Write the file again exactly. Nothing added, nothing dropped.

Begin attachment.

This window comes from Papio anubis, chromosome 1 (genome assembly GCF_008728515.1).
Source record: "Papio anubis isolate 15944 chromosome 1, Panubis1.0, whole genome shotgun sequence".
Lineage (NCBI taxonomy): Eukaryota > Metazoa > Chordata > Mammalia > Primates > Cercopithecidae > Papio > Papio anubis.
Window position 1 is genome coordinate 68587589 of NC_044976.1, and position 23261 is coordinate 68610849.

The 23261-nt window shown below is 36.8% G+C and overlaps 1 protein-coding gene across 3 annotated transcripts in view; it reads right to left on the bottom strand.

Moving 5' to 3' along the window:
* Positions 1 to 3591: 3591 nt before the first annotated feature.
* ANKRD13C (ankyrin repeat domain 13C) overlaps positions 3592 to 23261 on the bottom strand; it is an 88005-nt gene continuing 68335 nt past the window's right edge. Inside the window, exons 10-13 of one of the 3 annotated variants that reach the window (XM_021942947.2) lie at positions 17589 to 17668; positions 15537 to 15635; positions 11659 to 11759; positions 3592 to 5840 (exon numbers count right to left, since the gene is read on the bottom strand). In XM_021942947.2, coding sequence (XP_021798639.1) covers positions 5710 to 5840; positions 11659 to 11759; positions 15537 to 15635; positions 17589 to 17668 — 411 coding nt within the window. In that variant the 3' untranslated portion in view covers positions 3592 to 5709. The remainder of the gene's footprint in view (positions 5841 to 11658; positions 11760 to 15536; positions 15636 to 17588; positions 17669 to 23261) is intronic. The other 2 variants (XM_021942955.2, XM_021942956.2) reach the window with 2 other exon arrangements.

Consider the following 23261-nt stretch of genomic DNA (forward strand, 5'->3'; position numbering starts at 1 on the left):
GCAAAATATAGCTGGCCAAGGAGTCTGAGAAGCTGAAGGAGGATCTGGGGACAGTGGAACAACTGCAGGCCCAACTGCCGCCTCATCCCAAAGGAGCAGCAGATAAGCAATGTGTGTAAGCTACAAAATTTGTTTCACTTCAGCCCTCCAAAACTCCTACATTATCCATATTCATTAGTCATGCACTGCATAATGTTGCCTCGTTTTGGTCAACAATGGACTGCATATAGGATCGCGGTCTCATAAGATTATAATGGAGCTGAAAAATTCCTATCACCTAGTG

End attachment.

This window comes from Papio anubis, chromosome 1 (genome assembly GCF_008728515.1).
Source record: "Papio anubis isolate 15944 chromosome 1, Panubis1.0, whole genome shotgun sequence".
Lineage (NCBI taxonomy): Eukaryota > Metazoa > Chordata > Mammalia > Primates > Cercopithecidae > Papio > Papio anubis.
Window position 1 is genome coordinate 68587589 of NC_044976.1, and position 23261 is coordinate 68610849.

The 23261-nt window shown below is 36.8% G+C and overlaps 1 protein-coding gene across 3 annotated transcripts in view; it reads right to left on the bottom strand.

Moving 5' to 3' along the window:
* Positions 1 to 3591: 3591 nt before the first annotated feature.
* ANKRD13C (ankyrin repeat domain 13C) overlaps positions 3592 to 23261 on the bottom strand; it is an 88005-nt gene continuing 68335 nt past the window's right edge. Inside the window, exons 10-13 of one of the 3 annotated variants that reach the window (XM_021942947.2) lie at positions 17589 to 17668; positions 15537 to 15635; positions 11659 to 11759; positions 3592 to 5840 (exon numbers count right to left, since the gene is read on the bottom strand). In XM_021942947.2, coding sequence (XP_021798639.1) covers positions 5710 to 5840; positions 11659 to 11759; positions 15537 to 15635; positions 17589 to 17668 — 411 coding nt within the window. In that variant the 3' untranslated portion in view covers positions 3592 to 5709. The remainder of the gene's footprint in view (positions 5841 to 11658; positions 11760 to 15536; positions 15636 to 17588; positions 17669 to 23261) is intronic. The other 2 variants (XM_021942955.2, XM_021942956.2) reach the window with 2 other exon arrangements.

Consider the following 23261-nt stretch of genomic DNA (forward strand, 5'->3'; position numbering starts at 1 on the left):
GCAAAATATAGCTGGCCAAGGAGTCTGAGAAGCTGAAGGAGGATCTGGGGACAGTGGAACAACTGCAGGCCCAACTGCCGCCTCATCCCAAAGGAGCAGCAGATAAGCAATGTGTGTAAGCTACAAAATTTGTTTCACTTCAGCCCTCCAAAACTCCTACATTATCCATATTCATTAGTCATGCACTGCATAATGTTGCCTCGTTTTGGTCAACAATGGACTGCATATAGGATCGCGGTCTCATAAGATTATAATGGAGCTGAAAAATTCCTATCACCTAGTG